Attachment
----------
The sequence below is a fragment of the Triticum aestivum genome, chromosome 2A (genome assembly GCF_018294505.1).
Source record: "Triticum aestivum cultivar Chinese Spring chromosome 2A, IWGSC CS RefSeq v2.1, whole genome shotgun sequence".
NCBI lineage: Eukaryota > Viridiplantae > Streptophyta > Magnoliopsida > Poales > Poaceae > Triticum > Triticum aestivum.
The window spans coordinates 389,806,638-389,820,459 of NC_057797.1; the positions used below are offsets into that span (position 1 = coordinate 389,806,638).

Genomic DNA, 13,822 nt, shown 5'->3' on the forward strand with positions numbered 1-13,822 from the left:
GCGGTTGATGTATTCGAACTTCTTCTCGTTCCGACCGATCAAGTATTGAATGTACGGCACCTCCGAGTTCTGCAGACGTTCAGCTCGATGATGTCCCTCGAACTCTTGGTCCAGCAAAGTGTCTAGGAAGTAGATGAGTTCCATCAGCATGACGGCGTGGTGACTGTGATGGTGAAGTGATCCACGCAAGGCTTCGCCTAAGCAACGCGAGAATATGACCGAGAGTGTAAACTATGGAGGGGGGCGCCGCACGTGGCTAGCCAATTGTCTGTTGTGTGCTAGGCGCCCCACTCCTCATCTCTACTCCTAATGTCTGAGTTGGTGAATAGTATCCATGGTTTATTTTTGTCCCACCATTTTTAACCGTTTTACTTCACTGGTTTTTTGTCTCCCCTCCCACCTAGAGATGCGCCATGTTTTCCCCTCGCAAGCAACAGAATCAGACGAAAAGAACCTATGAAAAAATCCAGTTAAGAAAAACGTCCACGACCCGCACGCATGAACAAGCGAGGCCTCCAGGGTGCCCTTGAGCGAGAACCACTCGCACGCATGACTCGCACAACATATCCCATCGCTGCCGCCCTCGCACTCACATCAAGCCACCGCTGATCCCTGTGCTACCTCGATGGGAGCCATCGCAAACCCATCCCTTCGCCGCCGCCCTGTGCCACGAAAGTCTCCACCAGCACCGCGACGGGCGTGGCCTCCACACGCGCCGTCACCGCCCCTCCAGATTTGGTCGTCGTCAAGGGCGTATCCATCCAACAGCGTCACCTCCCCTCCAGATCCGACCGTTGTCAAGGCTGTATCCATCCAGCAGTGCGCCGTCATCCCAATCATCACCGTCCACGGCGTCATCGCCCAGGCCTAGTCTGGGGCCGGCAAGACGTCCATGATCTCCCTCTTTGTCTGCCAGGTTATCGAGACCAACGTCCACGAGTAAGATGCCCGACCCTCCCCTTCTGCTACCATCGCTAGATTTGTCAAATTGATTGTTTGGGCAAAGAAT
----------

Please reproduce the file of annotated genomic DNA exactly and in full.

The sequence below is a fragment of the Triticum aestivum genome, chromosome 2A (genome assembly GCF_018294505.1).
Source record: "Triticum aestivum cultivar Chinese Spring chromosome 2A, IWGSC CS RefSeq v2.1, whole genome shotgun sequence".
NCBI lineage: Eukaryota > Viridiplantae > Streptophyta > Magnoliopsida > Poales > Poaceae > Triticum > Triticum aestivum.
The window spans coordinates 389,806,638-389,820,459 of NC_057797.1; the positions used below are offsets into that span (position 1 = coordinate 389,806,638).

Genomic DNA, 13,822 nt, shown 5'->3' on the forward strand with positions numbered 1-13,822 from the left:
GCGGTTGATGTATTCGAACTTCTTCTCGTTCCGACCGATCAAGTATTGAATGTACGGCACCTCCGAGTTCTGCAGACGTTCAGCTCGATGATGTCCCTCGAACTCTTGGTCCAGCAAAGTGTCTAGGAAGTAGATGAGTTCCATCAGCATGACGGCGTGGTGACTGTGATGGTGAAGTGATCCACGCAAGGCTTCGCCTAAGCAACGCGAGAATATGACCGAGAGTGTAAACTATGGAGGGGGGCGCCGCACGTGGCTAGCCAATTGTCTGTTGTGTGCTAGGCGCCCCACTCCTCATCTCTACTCCTAATGTCTGAGTTGGTGAATAGTATCCATGGTTTATTTTTGTCCCACCATTTTTAACCGTTTTACTTCACTGGTTTTTTGTCTCCCCTCCCACCTAGAGATGCGCCATGTTTTCCCCTCGCAAGCAACAGAATCAGACGAAAAGAACCTATGAAAAAATCCAGTTAAGAAAAACGTCCACGACCCGCACGCATGAACAAGCGAGGCCTCCAGGGTGCCCTTGAGCGAGAACCACTCGCACGCATGACTCGCACAACATATCCCATCGCTGCCGCCCTCGCACTCACATCAAGCCACCGCTGATCCCTGTGCTACCTCGATGGGAGCCATCGCAAACCCATCCCTTCGCCGCCGCCCTGTGCCACGAAAGTCTCCACCAGCACCGCGACGGGCGTGGCCTCCACACGCGCCGTCACCGCCCCTCCAGATTTGGTCGTCGTCAAGGGCGTATCCATCCAACAGCGTCACCTCCCCTCCAGATCCGACCGTTGTCAAGGCTGTATCCATCCAGCAGTGCGCCGTCATCCCAATCATCACCGTCCACGGCGTCATCGCCCAGGCCTAGTCTGGGGCCGGCAAGACGTCCATGATCTCCCTCTTTGTCTGCCAGGTTATCGAGACCAACGTCCACGAGTAAGATGCCCGACCCTCCCCTTCTGCTACCATCGCTAGATTTGTCAAATTGATTGTTTGGGCAAAGAAT